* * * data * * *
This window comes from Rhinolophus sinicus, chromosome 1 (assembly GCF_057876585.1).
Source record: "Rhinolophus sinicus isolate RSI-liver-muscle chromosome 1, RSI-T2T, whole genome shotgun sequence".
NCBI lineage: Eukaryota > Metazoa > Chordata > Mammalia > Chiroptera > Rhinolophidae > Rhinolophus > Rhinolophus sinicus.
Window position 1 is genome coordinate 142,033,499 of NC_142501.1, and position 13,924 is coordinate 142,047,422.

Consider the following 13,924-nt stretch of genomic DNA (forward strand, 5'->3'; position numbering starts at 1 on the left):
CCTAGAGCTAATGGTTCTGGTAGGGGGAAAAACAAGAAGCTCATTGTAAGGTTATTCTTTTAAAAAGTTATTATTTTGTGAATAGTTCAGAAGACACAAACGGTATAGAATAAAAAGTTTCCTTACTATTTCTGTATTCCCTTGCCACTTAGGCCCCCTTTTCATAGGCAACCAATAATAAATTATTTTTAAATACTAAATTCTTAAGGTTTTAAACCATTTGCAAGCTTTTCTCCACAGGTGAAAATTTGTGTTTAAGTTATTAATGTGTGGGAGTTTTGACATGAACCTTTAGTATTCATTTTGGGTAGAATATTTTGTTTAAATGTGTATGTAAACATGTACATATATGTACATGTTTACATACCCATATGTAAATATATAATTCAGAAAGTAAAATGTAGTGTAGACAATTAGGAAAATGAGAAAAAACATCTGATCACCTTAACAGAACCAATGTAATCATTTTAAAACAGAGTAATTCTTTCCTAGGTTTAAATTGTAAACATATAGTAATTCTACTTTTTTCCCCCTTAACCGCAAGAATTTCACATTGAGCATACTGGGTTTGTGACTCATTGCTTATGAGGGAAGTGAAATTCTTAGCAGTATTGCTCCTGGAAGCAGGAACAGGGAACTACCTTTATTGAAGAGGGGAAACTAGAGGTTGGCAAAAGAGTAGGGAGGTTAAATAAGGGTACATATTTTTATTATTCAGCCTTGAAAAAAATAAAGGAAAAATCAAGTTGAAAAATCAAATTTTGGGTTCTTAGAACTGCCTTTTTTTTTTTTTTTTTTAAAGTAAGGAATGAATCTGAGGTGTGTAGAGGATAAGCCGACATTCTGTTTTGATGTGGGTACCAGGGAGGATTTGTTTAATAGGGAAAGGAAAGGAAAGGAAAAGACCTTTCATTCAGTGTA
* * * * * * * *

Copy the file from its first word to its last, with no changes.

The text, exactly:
This window comes from Rhinolophus sinicus, chromosome 1 (assembly GCF_057876585.1).
Source record: "Rhinolophus sinicus isolate RSI-liver-muscle chromosome 1, RSI-T2T, whole genome shotgun sequence".
NCBI lineage: Eukaryota > Metazoa > Chordata > Mammalia > Chiroptera > Rhinolophidae > Rhinolophus > Rhinolophus sinicus.
Window position 1 is genome coordinate 142,033,499 of NC_142501.1, and position 13,924 is coordinate 142,047,422.

Consider the following 13,924-nt stretch of genomic DNA (forward strand, 5'->3'; position numbering starts at 1 on the left):
CCTAGAGCTAATGGTTCTGGTAGGGGGAAAAACAAGAAGCTCATTGTAAGGTTATTCTTTTAAAAAGTTATTATTTTGTGAATAGTTCAGAAGACACAAACGGTATAGAATAAAAAGTTTCCTTACTATTTCTGTATTCCCTTGCCACTTAGGCCCCCTTTTCATAGGCAACCAATAATAAATTATTTTTAAATACTAAATTCTTAAGGTTTTAAACCATTTGCAAGCTTTTCTCCACAGGTGAAAATTTGTGTTTAAGTTATTAATGTGTGGGAGTTTTGACATGAACCTTTAGTATTCATTTTGGGTAGAATATTTTGTTTAAATGTGTATGTAAACATGTACATATATGTACATGTTTACATACCCATATGTAAATATATAATTCAGAAAGTAAAATGTAGTGTAGACAATTAGGAAAATGAGAAAAAACATCTGATCACCTTAACAGAACCAATGTAATCATTTTAAAACAGAGTAATTCTTTCCTAGGTTTAAATTGTAAACATATAGTAATTCTACTTTTTTCCCCCTTAACCGCAAGAATTTCACATTGAGCATACTGGGTTTGTGACTCATTGCTTATGAGGGAAGTGAAATTCTTAGCAGTATTGCTCCTGGAAGCAGGAACAGGGAACTACCTTTATTGAAGAGGGGAAACTAGAGGTTGGCAAAAGAGTAGGGAGGTTAAATAAGGGTACATATTTTTATTATTCAGCCTTGAAAAAAATAAAGGAAAAATCAAGTTGAAAAATCAAATTTTGGGTTCTTAGAACTGCCTTTTTTTTTTTTTTTTTTAAAGTAAGGAATGAATCTGAGGTGTGTAGAGGATAAGCCGACATTCTGTTTTGATGTGGGTACCAGGGAGGATTTGTTTAATAGGGAAAGGAAAGGAAAGGAAAAGACCTTTCATTCAGTGTA